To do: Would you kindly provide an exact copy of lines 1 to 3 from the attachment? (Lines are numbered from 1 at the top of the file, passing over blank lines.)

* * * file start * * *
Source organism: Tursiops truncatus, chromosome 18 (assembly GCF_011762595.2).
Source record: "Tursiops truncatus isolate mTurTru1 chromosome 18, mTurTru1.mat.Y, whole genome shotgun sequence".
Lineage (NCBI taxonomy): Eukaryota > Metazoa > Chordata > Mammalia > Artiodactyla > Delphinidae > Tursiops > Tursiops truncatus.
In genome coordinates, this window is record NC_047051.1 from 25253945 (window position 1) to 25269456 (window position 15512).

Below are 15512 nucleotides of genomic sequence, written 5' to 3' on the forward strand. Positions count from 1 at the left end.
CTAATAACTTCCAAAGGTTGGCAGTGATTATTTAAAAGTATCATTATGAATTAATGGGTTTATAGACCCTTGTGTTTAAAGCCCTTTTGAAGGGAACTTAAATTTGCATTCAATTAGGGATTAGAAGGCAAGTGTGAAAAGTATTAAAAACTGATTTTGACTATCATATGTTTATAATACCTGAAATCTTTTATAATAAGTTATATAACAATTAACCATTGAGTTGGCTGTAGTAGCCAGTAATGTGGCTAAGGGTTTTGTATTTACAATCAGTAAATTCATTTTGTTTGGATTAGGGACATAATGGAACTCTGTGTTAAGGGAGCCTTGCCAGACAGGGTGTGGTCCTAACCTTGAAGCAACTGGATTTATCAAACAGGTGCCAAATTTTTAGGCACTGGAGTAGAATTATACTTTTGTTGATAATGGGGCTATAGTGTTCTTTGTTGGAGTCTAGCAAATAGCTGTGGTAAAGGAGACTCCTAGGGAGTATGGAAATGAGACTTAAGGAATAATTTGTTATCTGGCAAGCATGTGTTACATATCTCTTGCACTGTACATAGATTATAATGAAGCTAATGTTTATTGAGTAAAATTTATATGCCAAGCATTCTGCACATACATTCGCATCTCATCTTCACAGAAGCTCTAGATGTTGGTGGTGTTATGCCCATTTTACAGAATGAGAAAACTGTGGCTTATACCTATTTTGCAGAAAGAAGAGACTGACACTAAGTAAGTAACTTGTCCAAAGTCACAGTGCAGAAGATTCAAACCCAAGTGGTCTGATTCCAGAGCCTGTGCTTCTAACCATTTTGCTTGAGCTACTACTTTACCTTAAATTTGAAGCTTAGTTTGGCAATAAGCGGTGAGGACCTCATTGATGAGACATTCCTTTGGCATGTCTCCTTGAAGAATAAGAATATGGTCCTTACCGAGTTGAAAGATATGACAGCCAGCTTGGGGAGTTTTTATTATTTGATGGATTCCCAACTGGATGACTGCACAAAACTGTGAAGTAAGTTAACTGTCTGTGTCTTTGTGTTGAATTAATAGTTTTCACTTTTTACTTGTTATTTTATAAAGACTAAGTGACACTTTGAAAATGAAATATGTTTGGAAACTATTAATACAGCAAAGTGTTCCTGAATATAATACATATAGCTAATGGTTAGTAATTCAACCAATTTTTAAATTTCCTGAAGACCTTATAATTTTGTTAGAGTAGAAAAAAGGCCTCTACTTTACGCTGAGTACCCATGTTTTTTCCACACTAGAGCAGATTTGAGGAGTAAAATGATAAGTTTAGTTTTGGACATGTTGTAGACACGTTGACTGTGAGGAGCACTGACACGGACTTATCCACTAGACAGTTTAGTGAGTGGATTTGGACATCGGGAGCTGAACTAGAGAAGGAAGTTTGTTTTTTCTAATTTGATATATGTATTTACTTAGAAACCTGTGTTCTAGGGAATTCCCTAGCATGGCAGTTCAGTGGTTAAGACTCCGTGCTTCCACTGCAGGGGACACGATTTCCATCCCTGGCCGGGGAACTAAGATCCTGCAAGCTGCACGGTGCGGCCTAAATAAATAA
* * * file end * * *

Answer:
Source organism: Tursiops truncatus, chromosome 18 (assembly GCF_011762595.2).
Source record: "Tursiops truncatus isolate mTurTru1 chromosome 18, mTurTru1.mat.Y, whole genome shotgun sequence".
Lineage (NCBI taxonomy): Eukaryota > Metazoa > Chordata > Mammalia > Artiodactyla > Delphinidae > Tursiops > Tursiops truncatus.